Casey Anthony: Once in a Lifetime
O.J. Simpson. Dr. Jack Kevorkian. The Menendez brothers. Charles Manson. Defendants in famous murder trials, all. Of course, the list would not be complete without…
Everyone thought she was guilty. We were convinced she was guilty. The jury on the other hand, was not. And since our legal system dictates that a person is innocent until proven guilty in court, Casey Anthony was, and is, a free woman.
And now the story has made it to our TV screens. “Prosecuting Casey Anthony” premiered on Saturday, January 19 on the Lifetime Network. The movie is based on prosecutor Jeff Ashton’s book “Imperfect Justice: Prosecuting Casey Anthony,” and gives us a behind-the-scenes look at the prosecution team before and during Ms. Anthony’s murder trial.
From the beginning of the film we can see that Mr. Ashton (played by Rob Lowe) is a big deal. The lead attorney for the State of Florida, Linda Drane Burdick, (played by Elizabeth Mitchell) asked him to take the case as his last before retirement. Ms. Burdick may have been the lead chair officially, but it was pretty clear that it was Mr. Ashton who called the shots. As the movie made abundantly clear, this is a guy who “got the first conviction in the entire world based on DNA evidence.” If someone might not know that already, Mr. Ashton probably makes it abundantly clear to them. (Just a hunch; it seems the guy has quite the healthy ego).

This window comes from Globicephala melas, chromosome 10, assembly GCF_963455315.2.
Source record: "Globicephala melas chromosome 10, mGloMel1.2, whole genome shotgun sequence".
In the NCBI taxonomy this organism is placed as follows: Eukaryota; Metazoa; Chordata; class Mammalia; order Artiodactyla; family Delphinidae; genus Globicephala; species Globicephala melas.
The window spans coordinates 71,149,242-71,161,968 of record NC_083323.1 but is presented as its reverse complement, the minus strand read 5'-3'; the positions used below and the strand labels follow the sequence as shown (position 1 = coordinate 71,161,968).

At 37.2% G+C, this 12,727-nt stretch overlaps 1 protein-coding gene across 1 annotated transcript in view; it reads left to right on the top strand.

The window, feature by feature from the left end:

To Mr. Ashton, the Casey Anthony case was perfect: He would win and serve justice. It was a case he couldn’t lose.
Until he did.
Ms. Anthony’s lawyer, Jose Baez, (played by Oscar Nuñez), claimed that Ms. Anthony was sexually abused by her father in the defense’s opening statement. There was never any proof of that, and Mr. Baez was tarred and feathered by the public for having made such allegations.
But about 30 minutes into the Lifetime movie, we are treated to real footage of George Anthony talking to his daughter in prison – footage the jury (and I) never saw. Mr. Anthony says to his daughter, “I miss your hug, your squeeze, that papa Joe hug,” and says it in a way that drips with creepiness and sexual innuendo. I’m not saying he ever sexually abused her. And I’m not saying that even if he did, it should make any difference to the verdict if she murdered her daughter.
But it did offer some insight into how the prosecution may have made a mistake in painting Ms. Anthony as a sociopath, when there may be a more nuanced understanding of her personality, and her past.
The movie also offers insight into how our legal system works and reveals for those who do not know the slightest bit about a murder trial that without a confession or witnesses, the prosecution needs to show motive or intent in order to convict someone of murder in the first degree.
But there was no clear evidence of motive or intent in Casey Anthony’s case. No evidence of abuse or neglect. And no evidence to prove murder. All of the evidence was circumstantial.
It’s clear from the film that the prosecution overcharged. The prosecution was asking jurors to find Casey Anthony guilty of premeditated murder. And if the jury found her guilty of murder, the prosecution asked that Ms. Anthony receive capital punishment.
What if instead of charging Ms. Anthony with first-degree murder and asking for capital punishment the prosecution had gone with voluntary manslaughter or even second-degree murder? Neither requires proof of a defendant’s premeditation.
But Mr. Ashton pushed for the first-degree murder charge.
And then he swaggered, and preened, and smiled when he shouldn’t have, mocking Mr. Baez and Ms. Anthony. That couldn’t have helped Mr. Ashton win over the jury. Especially because in real life, he hardly resembles Rob Lowe.